Saturday, March 13, 2021

Saturday, March 13, 2021 11:11 am by Cristina in ,    No comments
 Shelf Awareness recommends Bella Ellis's The Diabolical Bones.
The Diabolical Bones
by Bella Ellis
In The Diabolical Bones, an atmospheric mystery set in 19th-century Yorkshire, the three Brontë sisters are drawn into the investigation of a set of bones. Charlotte, Emily and Anne usually spend a great deal of their time writing in the Haworth parsonage, hoping one day to be published--but they also like to turn their hand to detecting from time to time.
Isolated from the rest of the village of Haworth is a large house called Top Withens, where the Bradshaws live. The village gossips swear Clifton Bradshaw made a deal with the devil in his youth, so they are unsurprised to hear that he has found the skeleton of a child hidden in the chimney of his late wife's bedroom. The Brontë sisters are appalled, so they intervene, seeking an immediate Christian burial for the bones. They also hope to learn the child's identity, but Bradshaw insists that he has no idea how the bones got into the room, which has been locked for the 13 years since his wife's death. Determined to discover the truth, the sisters begin an investigation that grows ever more haunting.
Bella Ellis (The Vanished Bride) does a delightful job of weaving true incidents from the Brontës' lives into the case, and implying that Emily got the inspiration for Wuthering Heights from incidents at Top Withens. Cleverly written, The Diabolical Bones is a wonderful historical mystery, sure to appeal to mystery readers, history lovers and Brontë aficionados alike. --Jessica Howard, bookseller at Bookmans, Tucson, Ariz.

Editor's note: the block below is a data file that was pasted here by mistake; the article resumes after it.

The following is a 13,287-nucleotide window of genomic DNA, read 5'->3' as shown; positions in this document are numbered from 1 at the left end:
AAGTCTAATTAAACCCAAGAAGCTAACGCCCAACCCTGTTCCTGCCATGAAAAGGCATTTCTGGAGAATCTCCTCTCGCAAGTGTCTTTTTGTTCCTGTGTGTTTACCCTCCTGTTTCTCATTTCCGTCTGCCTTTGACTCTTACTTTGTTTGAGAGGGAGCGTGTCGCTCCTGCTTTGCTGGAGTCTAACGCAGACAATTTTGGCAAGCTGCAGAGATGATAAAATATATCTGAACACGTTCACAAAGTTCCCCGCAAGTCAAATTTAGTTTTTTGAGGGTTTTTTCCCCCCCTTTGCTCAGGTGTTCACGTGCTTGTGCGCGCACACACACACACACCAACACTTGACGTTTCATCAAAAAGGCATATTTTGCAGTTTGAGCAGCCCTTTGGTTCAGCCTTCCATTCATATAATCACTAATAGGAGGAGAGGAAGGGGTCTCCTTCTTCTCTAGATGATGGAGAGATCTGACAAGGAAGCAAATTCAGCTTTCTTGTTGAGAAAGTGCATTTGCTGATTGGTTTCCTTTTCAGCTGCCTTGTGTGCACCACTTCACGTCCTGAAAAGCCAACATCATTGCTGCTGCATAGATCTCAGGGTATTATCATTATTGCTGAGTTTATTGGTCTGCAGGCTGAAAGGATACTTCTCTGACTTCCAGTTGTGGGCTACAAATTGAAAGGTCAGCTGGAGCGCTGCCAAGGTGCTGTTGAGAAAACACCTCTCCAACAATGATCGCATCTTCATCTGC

While PopSugar recommends The Wife Upstairs by Rachel Hawkins among the '22 Greatest Mystery and Thrillers of 2021'.

In The Guardian, Georgina Lawton discusses identity and heritage.
What constitutes your personal identity? It’s a question you might not have considered before. Perhaps it’s never bothered you. The topic of what makes us who we are, and our sense of self, has been discussed since the origins of western philosophy. The central theme in some of the world’s most famous novels, such as Charlotte Brontë’s Jane Eyre, Charles Dickens’ Great Expectations and JK Rowling’s Harry Potter is one of identity and the search for self. Yet defining who we are proves notoriously tricky.
The origins of Gothic romance, with particular interest in the Brontës, on a post on Masdearte's Fuera de Menú (Spain).

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